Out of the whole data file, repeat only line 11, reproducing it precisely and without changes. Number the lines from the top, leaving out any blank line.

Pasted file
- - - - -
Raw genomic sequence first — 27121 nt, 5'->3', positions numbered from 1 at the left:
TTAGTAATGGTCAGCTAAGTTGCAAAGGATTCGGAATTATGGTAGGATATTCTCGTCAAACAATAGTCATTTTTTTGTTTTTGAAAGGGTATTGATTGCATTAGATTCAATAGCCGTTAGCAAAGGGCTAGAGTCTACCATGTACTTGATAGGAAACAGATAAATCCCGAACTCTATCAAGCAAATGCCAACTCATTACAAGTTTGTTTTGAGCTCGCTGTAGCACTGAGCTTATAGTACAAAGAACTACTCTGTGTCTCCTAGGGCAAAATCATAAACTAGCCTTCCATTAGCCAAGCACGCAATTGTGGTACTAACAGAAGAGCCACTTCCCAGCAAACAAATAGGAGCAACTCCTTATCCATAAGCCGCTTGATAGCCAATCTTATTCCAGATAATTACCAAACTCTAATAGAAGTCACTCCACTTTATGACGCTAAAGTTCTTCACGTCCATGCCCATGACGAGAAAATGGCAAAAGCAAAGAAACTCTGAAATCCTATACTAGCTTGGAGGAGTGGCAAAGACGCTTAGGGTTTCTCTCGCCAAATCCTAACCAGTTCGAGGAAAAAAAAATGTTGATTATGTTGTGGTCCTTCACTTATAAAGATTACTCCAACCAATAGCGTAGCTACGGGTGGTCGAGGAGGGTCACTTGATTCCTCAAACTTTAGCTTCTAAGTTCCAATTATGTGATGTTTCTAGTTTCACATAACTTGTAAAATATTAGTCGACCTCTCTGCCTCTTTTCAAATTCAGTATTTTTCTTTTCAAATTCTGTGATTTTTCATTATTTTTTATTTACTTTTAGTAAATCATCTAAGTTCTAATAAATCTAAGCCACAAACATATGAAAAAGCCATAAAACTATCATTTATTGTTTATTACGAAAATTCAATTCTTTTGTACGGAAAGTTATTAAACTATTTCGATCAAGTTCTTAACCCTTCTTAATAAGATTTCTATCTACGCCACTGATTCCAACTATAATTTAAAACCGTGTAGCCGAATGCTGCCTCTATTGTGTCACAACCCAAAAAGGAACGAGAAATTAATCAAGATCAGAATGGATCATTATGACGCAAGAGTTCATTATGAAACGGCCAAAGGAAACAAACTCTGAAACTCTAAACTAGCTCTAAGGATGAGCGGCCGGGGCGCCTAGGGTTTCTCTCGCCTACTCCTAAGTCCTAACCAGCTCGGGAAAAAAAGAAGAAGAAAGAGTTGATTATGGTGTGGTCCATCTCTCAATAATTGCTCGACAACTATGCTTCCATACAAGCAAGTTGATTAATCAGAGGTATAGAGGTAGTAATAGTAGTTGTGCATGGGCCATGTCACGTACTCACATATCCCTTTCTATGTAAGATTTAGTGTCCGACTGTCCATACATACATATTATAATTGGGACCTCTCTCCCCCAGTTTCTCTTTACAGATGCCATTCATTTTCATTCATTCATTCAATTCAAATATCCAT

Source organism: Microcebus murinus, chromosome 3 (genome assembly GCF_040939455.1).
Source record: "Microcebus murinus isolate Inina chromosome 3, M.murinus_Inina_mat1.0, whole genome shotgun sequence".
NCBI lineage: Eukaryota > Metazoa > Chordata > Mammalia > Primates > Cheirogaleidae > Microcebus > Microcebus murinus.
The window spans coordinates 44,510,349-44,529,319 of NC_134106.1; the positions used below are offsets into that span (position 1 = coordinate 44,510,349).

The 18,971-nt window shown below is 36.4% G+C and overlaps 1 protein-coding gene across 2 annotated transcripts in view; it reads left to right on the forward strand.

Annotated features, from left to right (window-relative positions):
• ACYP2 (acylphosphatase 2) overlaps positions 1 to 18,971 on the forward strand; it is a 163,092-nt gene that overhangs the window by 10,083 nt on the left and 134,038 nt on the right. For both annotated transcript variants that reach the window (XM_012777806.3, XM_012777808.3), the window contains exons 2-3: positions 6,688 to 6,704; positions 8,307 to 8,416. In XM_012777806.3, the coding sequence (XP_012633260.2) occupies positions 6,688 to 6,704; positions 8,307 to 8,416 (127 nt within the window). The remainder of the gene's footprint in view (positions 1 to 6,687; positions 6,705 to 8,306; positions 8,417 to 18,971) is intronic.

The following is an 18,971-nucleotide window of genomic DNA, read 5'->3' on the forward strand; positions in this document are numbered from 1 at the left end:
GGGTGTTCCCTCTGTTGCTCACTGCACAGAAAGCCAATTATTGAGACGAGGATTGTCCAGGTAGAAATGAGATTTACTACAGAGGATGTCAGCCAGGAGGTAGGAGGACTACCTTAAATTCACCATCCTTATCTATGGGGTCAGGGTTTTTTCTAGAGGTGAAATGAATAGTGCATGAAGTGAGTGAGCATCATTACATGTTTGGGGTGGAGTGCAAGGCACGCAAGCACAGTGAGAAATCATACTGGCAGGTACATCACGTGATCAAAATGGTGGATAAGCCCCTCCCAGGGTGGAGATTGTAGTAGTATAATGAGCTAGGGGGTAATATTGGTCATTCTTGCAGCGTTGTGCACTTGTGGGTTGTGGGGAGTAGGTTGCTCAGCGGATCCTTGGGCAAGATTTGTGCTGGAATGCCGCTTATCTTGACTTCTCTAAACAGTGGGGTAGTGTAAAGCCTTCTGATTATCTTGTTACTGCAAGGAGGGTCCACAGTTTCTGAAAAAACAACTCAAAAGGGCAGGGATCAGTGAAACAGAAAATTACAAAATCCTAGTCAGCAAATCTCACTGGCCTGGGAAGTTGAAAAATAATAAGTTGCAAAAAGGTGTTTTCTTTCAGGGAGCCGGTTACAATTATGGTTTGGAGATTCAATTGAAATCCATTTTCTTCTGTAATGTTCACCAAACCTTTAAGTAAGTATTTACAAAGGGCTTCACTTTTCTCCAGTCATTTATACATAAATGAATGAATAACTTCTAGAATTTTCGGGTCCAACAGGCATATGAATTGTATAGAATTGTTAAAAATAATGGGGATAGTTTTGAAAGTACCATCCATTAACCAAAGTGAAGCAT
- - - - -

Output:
GGGTGTTCCCTCTGTTGCTCACTGCACAGAAAGCCAATTATTGAGACGAGGATTGTCCAGGTAGAAATGAGATTTACTACAGAGGATGTCAGCCAGGAGGTAGGAGGACTACCTTAAATTCACCATCCTTATCTATGGGGTCAGGGTTTTTTCTAGAGGTGAAATGAATAGTGCATGAAGTGAGTGAGCATCATTACATGTTTGGGGTGGAGTGCAAGGCACGCAAGCACAGTGAGAAATCATACTGGCAGGTACATCACGTGATCAAAATGGTGGATAAGCCCCTCCCAGGGTGGAGATTGTAGTAGTATAATGAGCTAGGGGGTAATATTGGTCATTCTTGCAGCGTTGTGCACTTGTGGGTTGTGGGGAGTAGGTTGCTCAGCGGATCCTTGGGCAAGATTTGTGCTGGAATGCCGCTTATCTTGACTTCTCTAAACAGTGGGGTAGTGTAAAGCCTTCTGATTATCTTGTTACTGCAAGGAGGGTCCACAGTTTCTGAAAAAACAACTCAAAAGGGCAGGGATCAGTGAAACAGAAAATTACAAAATCCTAGTCAGCAAATCTCACTGGCCTGGGAAGTTGAAAAATAATAAGTTGCAAAAAGGTGTTTTCTTTCAGGGAGCCGGTTACAATTATGGTTTGGAGATTCAATTGAAATCCATTTTCTTCTGTAATGTTCACCAAACCTTTAAGTAAGTATTTACAAAGGGCTTCACTTTTCTCCAGTCATTTATACATAAATGAATGAATAACTTCTAGAATTTTCGGGTCCAACAGGCATATGAATTGTATAGAATTGTTAAAAATAATGGGGATAGTTTTGAAAGTACCATCCATTAACCAAAGTGAAGCAT